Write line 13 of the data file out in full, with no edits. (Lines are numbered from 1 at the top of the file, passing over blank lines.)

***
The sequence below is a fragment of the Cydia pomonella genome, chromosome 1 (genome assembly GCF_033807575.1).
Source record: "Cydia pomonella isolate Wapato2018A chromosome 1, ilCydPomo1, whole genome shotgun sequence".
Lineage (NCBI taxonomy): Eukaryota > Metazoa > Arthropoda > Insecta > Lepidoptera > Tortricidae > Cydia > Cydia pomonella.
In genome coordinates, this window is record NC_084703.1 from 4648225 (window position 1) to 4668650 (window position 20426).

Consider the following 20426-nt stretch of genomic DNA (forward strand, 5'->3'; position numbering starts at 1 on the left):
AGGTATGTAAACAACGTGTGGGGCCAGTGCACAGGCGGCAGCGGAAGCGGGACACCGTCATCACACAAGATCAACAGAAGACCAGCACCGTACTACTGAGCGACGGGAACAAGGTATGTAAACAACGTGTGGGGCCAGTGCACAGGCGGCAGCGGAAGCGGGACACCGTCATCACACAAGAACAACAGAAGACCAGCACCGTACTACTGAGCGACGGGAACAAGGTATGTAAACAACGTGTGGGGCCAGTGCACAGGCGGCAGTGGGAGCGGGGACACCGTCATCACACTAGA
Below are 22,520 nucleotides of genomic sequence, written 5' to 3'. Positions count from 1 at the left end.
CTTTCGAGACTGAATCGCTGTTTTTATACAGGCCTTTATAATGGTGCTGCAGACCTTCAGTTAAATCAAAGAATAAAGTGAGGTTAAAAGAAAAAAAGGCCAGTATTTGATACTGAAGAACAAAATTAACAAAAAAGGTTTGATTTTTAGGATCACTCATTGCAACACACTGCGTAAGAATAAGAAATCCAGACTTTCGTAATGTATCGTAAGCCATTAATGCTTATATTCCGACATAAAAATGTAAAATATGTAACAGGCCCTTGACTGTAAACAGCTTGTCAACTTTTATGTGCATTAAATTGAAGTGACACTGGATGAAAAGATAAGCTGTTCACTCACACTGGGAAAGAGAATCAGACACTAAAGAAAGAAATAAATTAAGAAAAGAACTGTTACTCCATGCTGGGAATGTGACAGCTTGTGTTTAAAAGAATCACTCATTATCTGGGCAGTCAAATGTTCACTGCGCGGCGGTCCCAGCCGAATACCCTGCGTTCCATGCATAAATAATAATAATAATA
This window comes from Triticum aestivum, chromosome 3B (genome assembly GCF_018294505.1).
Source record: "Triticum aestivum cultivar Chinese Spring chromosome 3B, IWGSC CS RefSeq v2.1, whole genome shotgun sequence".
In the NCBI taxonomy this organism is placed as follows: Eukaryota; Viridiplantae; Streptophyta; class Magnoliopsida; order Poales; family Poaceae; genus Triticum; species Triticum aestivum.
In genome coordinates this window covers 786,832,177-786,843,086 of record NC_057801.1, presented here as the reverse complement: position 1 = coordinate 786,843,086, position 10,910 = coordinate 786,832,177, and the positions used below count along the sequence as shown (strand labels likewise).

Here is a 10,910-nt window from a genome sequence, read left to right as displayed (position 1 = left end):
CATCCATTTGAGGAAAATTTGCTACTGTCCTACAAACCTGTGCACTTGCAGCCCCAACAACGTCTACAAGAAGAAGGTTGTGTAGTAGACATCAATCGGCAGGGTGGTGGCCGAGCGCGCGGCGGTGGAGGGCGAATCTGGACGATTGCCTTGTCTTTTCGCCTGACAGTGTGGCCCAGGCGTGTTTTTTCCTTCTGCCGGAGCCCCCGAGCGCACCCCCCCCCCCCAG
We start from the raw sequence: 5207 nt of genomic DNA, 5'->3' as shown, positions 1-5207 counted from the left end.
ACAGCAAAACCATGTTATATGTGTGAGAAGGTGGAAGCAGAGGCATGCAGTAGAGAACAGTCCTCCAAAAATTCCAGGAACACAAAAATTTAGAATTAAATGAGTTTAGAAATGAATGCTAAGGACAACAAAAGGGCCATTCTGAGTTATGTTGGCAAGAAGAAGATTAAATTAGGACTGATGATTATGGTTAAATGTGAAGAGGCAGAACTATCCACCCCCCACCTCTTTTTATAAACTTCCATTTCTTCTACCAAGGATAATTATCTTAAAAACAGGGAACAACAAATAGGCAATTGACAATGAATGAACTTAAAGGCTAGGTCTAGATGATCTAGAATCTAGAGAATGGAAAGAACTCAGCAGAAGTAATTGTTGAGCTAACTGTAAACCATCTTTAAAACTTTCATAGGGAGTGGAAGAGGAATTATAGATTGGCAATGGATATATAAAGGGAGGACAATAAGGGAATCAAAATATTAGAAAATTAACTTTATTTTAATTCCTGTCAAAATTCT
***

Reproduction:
Here is a 10,910-nt window from a genome sequence, read left to right as displayed (position 1 = left end):